Protocols are Clojure’s take on abstract interfaces. They make it possible to extend preexisting types to new methods, and extend preexisting methods to new types, thus avoiding the expression problem.
Clojure is built on a well thought out set of abstractions. To implement these, it makes use of the ability to define abstractions in the host language, namely Java interfaces, and the high-performance polymorphism that they provides.
As a Clojure programmer you don’t have to resort to Java to achieve the same thing. All the facilities are there to create interfaces, and to create types that implement interfaces, getting you as close to the JVM as you need to be.
Seqs are a key abstraction in how Clojure processes data, but what exactly is a “seq”, and how does it relate to “seqable?”. Time for a deep dive in Clojure and ClojureScript source code to discover the finer points. Learn exactly what seqs and seqables are, what they do, and how you can use them to your advantage.
Reagent is a popular and easy to use option for using React with ClojureScript. re-frame builds on top of Reagent, providing an elegant and opinionated way to structure applications and deal with application state. The documentation for re-frame can easily overwhelm. With this episode you get a practical hands-on introduction, so you can be making your own apps in no time.
By using Figwheel with CIDER you get both a Clojure and a ClojureScript REPL at the same time, and you get all the nice features of CIDER. It’s a more complex setup than just straight inf-clojure, so before we get there we need to talk a bit about nREPL and Piggieback, tooling you should be familiar with, no matter which editor you are using.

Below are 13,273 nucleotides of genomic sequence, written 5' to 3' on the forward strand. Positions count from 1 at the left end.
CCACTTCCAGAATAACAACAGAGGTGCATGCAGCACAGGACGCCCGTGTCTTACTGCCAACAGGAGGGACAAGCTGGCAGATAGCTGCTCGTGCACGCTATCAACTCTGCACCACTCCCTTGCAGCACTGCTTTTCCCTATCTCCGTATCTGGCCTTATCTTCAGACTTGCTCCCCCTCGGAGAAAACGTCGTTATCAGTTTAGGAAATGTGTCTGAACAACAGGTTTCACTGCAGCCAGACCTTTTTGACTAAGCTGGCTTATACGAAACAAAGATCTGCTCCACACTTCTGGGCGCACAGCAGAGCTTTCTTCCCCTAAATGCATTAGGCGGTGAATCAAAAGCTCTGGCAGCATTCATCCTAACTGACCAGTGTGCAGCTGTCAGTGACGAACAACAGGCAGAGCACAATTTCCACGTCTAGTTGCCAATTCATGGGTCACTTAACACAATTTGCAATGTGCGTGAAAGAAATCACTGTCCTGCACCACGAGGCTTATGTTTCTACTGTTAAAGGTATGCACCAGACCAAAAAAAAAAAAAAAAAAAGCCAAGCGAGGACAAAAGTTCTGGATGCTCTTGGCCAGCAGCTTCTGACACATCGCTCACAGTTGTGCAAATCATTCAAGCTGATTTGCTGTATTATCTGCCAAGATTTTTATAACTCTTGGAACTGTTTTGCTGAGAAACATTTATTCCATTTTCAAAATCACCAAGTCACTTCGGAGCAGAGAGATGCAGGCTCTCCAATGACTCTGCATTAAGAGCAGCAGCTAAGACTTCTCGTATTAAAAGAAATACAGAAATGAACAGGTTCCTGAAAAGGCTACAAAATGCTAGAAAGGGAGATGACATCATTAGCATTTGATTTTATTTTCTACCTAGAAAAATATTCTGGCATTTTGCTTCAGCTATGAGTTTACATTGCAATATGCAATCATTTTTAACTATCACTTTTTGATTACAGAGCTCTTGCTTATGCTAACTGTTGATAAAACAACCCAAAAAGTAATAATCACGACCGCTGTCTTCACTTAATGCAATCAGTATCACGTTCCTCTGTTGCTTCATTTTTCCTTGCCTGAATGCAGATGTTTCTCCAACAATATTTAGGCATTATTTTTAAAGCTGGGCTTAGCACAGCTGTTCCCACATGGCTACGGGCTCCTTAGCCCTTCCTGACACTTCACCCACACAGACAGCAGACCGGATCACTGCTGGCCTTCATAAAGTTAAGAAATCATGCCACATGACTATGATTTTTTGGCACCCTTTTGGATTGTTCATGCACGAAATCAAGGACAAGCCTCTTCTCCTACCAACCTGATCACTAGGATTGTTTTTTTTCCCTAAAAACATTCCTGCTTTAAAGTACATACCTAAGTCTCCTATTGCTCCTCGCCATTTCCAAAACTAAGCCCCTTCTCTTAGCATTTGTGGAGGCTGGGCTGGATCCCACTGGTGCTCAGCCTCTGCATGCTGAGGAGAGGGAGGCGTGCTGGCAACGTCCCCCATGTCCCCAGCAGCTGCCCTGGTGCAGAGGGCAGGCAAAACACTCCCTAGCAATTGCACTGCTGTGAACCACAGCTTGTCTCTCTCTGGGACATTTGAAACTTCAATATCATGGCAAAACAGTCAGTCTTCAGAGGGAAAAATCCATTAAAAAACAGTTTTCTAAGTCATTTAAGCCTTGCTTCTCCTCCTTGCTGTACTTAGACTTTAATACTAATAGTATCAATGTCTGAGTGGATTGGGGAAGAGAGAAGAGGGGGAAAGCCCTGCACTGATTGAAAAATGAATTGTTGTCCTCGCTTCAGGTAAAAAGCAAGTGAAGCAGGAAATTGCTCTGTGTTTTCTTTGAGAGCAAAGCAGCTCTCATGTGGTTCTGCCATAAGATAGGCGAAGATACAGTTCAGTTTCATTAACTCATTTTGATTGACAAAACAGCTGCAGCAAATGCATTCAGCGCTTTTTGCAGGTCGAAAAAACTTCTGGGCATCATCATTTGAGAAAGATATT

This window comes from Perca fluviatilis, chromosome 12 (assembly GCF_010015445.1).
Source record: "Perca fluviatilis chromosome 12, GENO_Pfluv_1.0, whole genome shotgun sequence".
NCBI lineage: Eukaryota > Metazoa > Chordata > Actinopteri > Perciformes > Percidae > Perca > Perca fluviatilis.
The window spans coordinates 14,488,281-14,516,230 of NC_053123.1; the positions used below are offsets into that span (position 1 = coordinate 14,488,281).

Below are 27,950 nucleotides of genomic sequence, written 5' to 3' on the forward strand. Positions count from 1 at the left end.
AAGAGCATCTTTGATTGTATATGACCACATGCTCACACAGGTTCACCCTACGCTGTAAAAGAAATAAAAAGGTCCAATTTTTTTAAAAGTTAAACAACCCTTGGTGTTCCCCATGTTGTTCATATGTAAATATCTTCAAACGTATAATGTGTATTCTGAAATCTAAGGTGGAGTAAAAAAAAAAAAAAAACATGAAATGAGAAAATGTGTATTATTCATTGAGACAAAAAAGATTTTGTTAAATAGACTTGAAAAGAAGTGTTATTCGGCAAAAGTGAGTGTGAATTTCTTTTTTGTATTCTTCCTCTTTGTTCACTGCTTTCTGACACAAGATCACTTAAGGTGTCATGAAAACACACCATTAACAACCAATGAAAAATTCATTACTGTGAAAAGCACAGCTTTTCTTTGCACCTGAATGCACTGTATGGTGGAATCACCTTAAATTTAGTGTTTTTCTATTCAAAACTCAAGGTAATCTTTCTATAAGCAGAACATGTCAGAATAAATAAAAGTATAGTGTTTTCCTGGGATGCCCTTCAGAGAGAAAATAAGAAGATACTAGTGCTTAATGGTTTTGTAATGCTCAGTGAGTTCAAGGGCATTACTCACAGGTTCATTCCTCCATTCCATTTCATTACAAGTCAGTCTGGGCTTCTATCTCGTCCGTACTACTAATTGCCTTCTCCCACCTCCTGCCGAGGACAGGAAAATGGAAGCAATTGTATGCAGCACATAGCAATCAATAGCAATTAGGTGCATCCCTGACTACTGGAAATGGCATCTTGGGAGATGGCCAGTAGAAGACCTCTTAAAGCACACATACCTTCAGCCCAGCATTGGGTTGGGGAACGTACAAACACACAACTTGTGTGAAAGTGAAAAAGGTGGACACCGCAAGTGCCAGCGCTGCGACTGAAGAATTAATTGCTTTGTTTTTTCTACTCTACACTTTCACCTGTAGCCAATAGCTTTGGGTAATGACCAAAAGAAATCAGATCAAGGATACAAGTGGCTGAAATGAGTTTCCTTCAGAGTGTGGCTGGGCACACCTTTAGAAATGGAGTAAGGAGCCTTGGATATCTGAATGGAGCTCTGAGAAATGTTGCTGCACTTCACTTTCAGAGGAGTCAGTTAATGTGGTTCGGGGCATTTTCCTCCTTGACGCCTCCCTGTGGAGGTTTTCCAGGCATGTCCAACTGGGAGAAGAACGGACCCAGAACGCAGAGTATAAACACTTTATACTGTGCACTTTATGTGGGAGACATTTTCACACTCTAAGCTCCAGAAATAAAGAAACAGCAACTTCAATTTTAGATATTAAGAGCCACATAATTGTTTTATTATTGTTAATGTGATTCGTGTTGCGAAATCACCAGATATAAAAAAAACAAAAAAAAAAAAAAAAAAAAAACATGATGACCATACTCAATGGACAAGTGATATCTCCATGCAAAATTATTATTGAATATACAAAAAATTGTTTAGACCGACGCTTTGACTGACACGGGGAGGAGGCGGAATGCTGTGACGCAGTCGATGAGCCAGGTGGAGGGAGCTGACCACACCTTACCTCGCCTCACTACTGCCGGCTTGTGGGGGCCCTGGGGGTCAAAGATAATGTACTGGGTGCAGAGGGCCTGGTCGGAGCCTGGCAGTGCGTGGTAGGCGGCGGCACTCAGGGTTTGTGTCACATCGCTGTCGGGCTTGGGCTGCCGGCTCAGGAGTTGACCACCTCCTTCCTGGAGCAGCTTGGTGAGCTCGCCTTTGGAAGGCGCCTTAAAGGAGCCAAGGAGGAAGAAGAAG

Learn how to integrate Figwheel’s browser connected REPL into Emacs, for an ever greater degree of interactive development, using inf-clojure-mode.
Clojure’s variable argument functions combined with map destructuring results in a concise syntax for keyword arguments. We’ll pick this feature apart to see exactly what’s inside. You’ll learn about “mapply”, and learn why keyword arguments aren’t always the best solution.
To be effective at programming, you have to understand your tools. In this episode we’ll peel a few layers away, and use the ClojureScript compiler without any help from Leiningen, Cljsbuild or Figwheel. You’ll learn about compiler options, levels of optimization, the role of the Google Closure Library, and how to confgure the compiler for development and production use.
React.js is the new hotness in the land of user interfaces. It’s descriptive approach pairs wonderfully with ClojureScript’s functional underpinnings.
This episode will show how to build an app with React, all from comfortable ClojureScript. It provides a solid foundation for diving into React wrappers like Reagent or Om later on, and it’s a welcome exercise in using ClojureScript’s interop features.
We’ll cover: elements, components, the virtual DOM, using an atom to keep application state, and attaching event handlers with component properties.
To give you a starting point for building your own app, we’ll go through the process of building an application from scratch with Luminus. In this first part in a series of three, you’ll learn to set up the database, write migrations to create tables with Migratus, create SQL queries with HugSQL, and tie it all together with Compojure routes and Selmer templates.